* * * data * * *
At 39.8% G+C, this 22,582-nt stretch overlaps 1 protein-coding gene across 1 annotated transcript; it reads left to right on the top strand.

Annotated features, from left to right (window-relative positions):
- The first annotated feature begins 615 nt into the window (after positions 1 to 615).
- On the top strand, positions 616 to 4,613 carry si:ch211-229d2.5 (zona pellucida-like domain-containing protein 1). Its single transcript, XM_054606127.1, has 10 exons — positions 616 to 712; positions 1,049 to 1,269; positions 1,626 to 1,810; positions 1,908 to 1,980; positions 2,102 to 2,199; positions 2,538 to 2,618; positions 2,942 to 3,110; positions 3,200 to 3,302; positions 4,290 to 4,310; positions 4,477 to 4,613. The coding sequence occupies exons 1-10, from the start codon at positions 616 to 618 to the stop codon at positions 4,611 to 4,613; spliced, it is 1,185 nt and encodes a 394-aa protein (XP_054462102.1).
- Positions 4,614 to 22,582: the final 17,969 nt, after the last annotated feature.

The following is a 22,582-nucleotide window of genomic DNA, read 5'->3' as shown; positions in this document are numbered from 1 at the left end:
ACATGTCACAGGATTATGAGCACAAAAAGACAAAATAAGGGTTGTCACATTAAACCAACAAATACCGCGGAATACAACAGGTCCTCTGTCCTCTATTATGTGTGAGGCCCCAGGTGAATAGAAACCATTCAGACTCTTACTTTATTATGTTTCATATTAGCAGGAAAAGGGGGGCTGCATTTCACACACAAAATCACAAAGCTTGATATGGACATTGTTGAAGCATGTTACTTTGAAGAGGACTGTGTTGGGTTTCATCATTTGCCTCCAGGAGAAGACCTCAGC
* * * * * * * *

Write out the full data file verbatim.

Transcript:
At 39.8% G+C, this 22,582-nt stretch overlaps 1 protein-coding gene across 1 annotated transcript; it reads left to right on the top strand.

Annotated features, from left to right (window-relative positions):
- The first annotated feature begins 615 nt into the window (after positions 1 to 615).
- On the top strand, positions 616 to 4,613 carry si:ch211-229d2.5 (zona pellucida-like domain-containing protein 1). Its single transcript, XM_054606127.1, has 10 exons — positions 616 to 712; positions 1,049 to 1,269; positions 1,626 to 1,810; positions 1,908 to 1,980; positions 2,102 to 2,199; positions 2,538 to 2,618; positions 2,942 to 3,110; positions 3,200 to 3,302; positions 4,290 to 4,310; positions 4,477 to 4,613. The coding sequence occupies exons 1-10, from the start codon at positions 616 to 618 to the stop codon at positions 4,611 to 4,613; spliced, it is 1,185 nt and encodes a 394-aa protein (XP_054462102.1).
- Positions 4,614 to 22,582: the final 17,969 nt, after the last annotated feature.

The following is a 22,582-nucleotide window of genomic DNA, read 5'->3' as shown; positions in this document are numbered from 1 at the left end:
ACATGTCACAGGATTATGAGCACAAAAAGACAAAATAAGGGTTGTCACATTAAACCAACAAATACCGCGGAATACAACAGGTCCTCTGTCCTCTATTATGTGTGAGGCCCCAGGTGAATAGAAACCATTCAGACTCTTACTTTATTATGTTTCATATTAGCAGGAAAAGGGGGGCTGCATTTCACACACAAAATCACAAAGCTTGATATGGACATTGTTGAAGCATGTTACTTTGAAGAGGACTGTGTTGGGTTTCATCATTTGCCTCCAGGAGAAGACCTCAGC